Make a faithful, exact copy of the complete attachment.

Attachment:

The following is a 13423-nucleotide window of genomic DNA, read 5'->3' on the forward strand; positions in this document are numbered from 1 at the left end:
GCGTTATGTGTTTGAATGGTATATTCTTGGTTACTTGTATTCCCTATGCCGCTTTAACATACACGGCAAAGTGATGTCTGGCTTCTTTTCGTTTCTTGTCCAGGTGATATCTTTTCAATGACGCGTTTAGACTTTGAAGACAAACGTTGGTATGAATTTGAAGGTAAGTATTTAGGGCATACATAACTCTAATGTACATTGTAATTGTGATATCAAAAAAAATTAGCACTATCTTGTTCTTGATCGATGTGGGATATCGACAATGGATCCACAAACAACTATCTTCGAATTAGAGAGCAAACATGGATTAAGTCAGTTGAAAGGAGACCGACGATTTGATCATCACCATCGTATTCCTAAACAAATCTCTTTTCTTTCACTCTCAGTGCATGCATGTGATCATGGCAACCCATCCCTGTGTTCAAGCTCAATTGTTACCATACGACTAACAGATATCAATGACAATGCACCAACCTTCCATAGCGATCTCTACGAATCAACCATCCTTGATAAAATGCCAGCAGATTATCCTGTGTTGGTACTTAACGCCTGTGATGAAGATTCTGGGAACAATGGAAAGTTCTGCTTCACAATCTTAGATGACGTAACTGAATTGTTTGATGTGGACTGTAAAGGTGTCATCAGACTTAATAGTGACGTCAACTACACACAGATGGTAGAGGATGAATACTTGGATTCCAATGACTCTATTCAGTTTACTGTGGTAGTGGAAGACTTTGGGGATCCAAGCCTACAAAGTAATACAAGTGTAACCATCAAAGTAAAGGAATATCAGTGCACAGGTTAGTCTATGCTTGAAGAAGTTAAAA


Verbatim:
The following is a 13423-nucleotide window of genomic DNA, read 5'->3' on the forward strand; positions in this document are numbered from 1 at the left end:
GCGTTATGTGTTTGAATGGTATATTCTTGGTTACTTGTATTCCCTATGCCGCTTTAACATACACGGCAAAGTGATGTCTGGCTTCTTTTCGTTTCTTGTCCAGGTGATATCTTTTCAATGACGCGTTTAGACTTTGAAGACAAACGTTGGTATGAATTTGAAGGTAAGTATTTAGGGCATACATAACTCTAATGTACATTGTAATTGTGATATCAAAAAAAATTAGCACTATCTTGTTCTTGATCGATGTGGGATATCGACAATGGATCCACAAACAACTATCTTCGAATTAGAGAGCAAACATGGATTAAGTCAGTTGAAAGGAGACCGACGATTTGATCATCACCATCGTATTCCTAAACAAATCTCTTTTCTTTCACTCTCAGTGCATGCATGTGATCATGGCAACCCATCCCTGTGTTCAAGCTCAATTGTTACCATACGACTAACAGATATCAATGACAATGCACCAACCTTCCATAGCGATCTCTACGAATCAACCATCCTTGATAAAATGCCAGCAGATTATCCTGTGTTGGTACTTAACGCCTGTGATGAAGATTCTGGGAACAATGGAAAGTTCTGCTTCACAATCTTAGATGACGTAACTGAATTGTTTGATGTGGACTGTAAAGGTGTCATCAGACTTAATAGTGACGTCAACTACACACAGATGGTAGAGGATGAATACTTGGATTCCAATGACTCTATTCAGTTTACTGTGGTAGTGGAAGACTTTGGGGATCCAAGCCTACAAAGTAATACAAGTGTAACCATCAAAGTAAAGGAATATCAGTGCACAGGTTAGTCTATGCTTGAAGAAGTTAAAA